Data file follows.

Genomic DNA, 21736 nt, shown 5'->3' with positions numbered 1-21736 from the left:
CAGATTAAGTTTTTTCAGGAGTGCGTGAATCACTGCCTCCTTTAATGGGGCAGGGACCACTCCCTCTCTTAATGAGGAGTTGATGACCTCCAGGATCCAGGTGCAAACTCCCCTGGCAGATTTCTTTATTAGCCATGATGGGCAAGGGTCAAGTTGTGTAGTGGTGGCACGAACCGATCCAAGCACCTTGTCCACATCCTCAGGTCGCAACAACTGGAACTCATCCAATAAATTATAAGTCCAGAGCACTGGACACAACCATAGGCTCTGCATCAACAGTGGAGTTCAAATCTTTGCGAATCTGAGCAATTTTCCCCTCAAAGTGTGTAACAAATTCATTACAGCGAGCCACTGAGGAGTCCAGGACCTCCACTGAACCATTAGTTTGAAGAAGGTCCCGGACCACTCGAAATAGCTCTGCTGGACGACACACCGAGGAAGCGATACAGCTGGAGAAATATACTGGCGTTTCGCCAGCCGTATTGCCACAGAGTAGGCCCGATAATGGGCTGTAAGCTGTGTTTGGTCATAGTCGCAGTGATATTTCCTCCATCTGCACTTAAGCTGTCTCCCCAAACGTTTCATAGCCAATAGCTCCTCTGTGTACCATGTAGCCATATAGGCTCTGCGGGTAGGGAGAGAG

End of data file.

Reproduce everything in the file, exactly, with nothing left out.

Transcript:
Genomic DNA, 21736 nt, shown 5'->3' with positions numbered 1-21736 from the left:
CAGATTAAGTTTTTTCAGGAGTGCGTGAATCACTGCCTCCTTTAATGGGGCAGGGACCACTCCCTCTCTTAATGAGGAGTTGATGACCTCCAGGATCCAGGTGCAAACTCCCCTGGCAGATTTCTTTATTAGCCATGATGGGCAAGGGTCAAGTTGTGTAGTGGTGGCACGAACCGATCCAAGCACCTTGTCCACATCCTCAGGTCGCAACAACTGGAACTCATCCAATAAATTATAAGTCCAGAGCACTGGACACAACCATAGGCTCTGCATCAACAGTGGAGTTCAAATCTTTGCGAATCTGAGCAATTTTCCCCTCAAAGTGTGTAACAAATTCATTACAGCGAGCCACTGAGGAGTCCAGGACCTCCACTGAACCATTAGTTTGAAGAAGGTCCCGGACCACTCGAAATAGCTCTGCTGGACGACACACCGAGGAAGCGATACAGCTGGAGAAATATACTGGCGTTTCGCCAGCCGTATTGCCACAGAGTAGGCCCGATAATGGGCTGTAAGCTGTGTTTGGTCATAGTCGCAGTGATATTTCCTCCATCTGCACTTAAGCTGTCTCCCCAAACGTTTCATAGCCAATAGCTCCTCTGTGTACCATGTAGCCATATAGGCTCTGCGGGTAGGGAGAGAG